Vaccine Shipments Present a Security Challenge Worthy of a James Bond Film
(Bloomberg Businessweek) -- In the coming months, billions of doses of coronavirus vaccines will be dispatched via truck, plane, ship, and rail to hospitals, clinics, and pharmacies around the world. With that cargo worth tens of billions of dollars—and some individual shipments valued as high as $70 million—one thing is certain: Crooks will try to steal some of it. For freight haulers, the vaccine rollout poses “the biggest security challenge in a generation,” says Thorsten Neumann, chief executive officer of the European arm of the Transported Asset Protection Association, an industry group representing companies that carry precious goods.
Interpol in December issued an orange alert notice warning that it expects a dramatic increase in armed robberies of vaccine shipments, as well as vandalism by anti-vaccine militants. And if today’s highly profitable black markets for drugs treating, say, cancer and arthritis are any guide, it will be relatively easy for thieves to unload their loot. On the dark web, Covid-19 vaccines of unknown origin and authenticity are already selling for $200 per dose. That’s spurred freight companies to adapt a playbook developed to fight the $40 billion in theft from shippers every year of goods such as 5G handsets, $500 sneakers, and $5,000 handbags—employing methods ranging from added manpower to newfangled digital spycraft worthy of 007.
The pandemic has already sparked an upswing in thefts of related products. Last year millions of respiratory masks were taken from an aviation facility in Kenya, $1 million worth of medical gloves were pillaged from a container in Florida, and almost 200 respirators headed for Colombia were stolen. Even toilet paper has been targeted: At the height of the panic-buying frenzy in 2020, 130,000 rolls were lifted from trailers in Britain.
Dutch shipping company H. Essers, which frequently transports sensitive cargo such as cash and fine art, has selected the most experienced drivers from its staff of 600 to haul doses of the Pfizer-BioNTech Covid-19 vaccine across Europe from a production facility in Belgium. Even though the 250 drivers who will handle those shipments have worked at Essers for an average of a decade, they’ll all be subjected to enhanced background checks. The doors on their trucks will have digital locks that can only be opened remotely, and the drivers will undergo extra training on how to respond to any attack on the vaccine cargo—though the company declines to provide details on that. “Security-wise, it’s really at the highest level,” says Ron Van Holland, an Essers manager who oversees the security measures. Each truck “is a vault on wheels.”
Robert Coyle, who oversees transportation of health-care products for Switzerland-based logistics giant Kuehne + Nagel, says the trucks hauling Moderna and Sinovac vaccine and the pallets of vials they’re carrying are unmarked to increase security. They’ll be escorted by armed guards in some places and have tracking technology so they can be watched around the clock by the two dozen employees on the company’s Covid-19 “premium service” team. They’re “monitoring every shipment and are in communication with customers if there are any issues,” Coyle says. “We know if the doors are opened, we know when the truck stops, we know how long the truck should have stopped for a break, and if it goes over that we alert the driver and our teams.”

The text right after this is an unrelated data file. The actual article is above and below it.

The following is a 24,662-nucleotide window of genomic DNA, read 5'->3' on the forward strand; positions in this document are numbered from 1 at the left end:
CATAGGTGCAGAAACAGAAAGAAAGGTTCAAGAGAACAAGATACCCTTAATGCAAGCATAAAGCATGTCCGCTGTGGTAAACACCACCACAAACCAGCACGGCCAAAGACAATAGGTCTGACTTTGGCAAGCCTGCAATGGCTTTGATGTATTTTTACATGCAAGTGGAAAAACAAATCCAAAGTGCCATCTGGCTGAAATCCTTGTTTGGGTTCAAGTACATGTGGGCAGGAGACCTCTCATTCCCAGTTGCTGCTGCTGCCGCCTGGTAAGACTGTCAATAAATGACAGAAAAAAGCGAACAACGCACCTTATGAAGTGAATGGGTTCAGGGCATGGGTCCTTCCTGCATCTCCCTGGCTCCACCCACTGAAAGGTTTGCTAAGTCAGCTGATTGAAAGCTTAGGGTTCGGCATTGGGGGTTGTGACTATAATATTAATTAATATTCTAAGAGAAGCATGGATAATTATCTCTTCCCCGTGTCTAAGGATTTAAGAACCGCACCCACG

Aircargo Transport GmbH, a German freight hauler that specializes in high-value goods, has equipped a dozen Mercedes and Scania trucks for vaccine shipments at a cost of $300,000 per vehicle. The cargo doors have been fitted with alarms that blare at 90 decibels—comparable to the sound of a lawn mower or leaf blower—if they’re pried open. There’s a panic button on the dashboard for the driver to alert headquarters of any danger, and if the truck is hijacked a kill switch can shut off the engine.
The shipments will enjoy an enhanced level of physical security en route, with stops allowed only at preapproved locations. Convoys carrying more than $10 million worth of doses will likely be flanked by a police escort. And all the shipments will be tailed by a car with two plainclothes guards to protect against miscreants who might try to blast open the back doors and steal the cargo while the truck is barreling down the highway—a technique favored by Eastern European gangs and “that sounds a little bit like James Bond,” says Horst Boedicker, a manager at Aircargo Transport.
Inside the trucks, the crates of vaccine doses will be fitted with wireless sensors that transmit changes in temperature, light, and location to track them if stolen and to guarantee the integrity of the cooling systems needed to keep the shots fresh. Despite those protections, even the slightest tampering could ruin an entire batch—meaning it’s important to stop not only actual theft, but also any attempts that threaten the integrity of the cargo, says Mike Yarwood, who leads the loss prevention department at TT Club, a risk consultancy. “If someone broke into a trailer and stole two laptops out of 10,000, the other 9,998 would be absolutely fine,” Yarwood says. “But any interruption in the supply chain with vaccines means they will probably have to be destroyed. It puts a whole different dynamic on protecting these shipments.” —With Suzi Ring and Thomas Seal
©2021 Bloomberg L.P.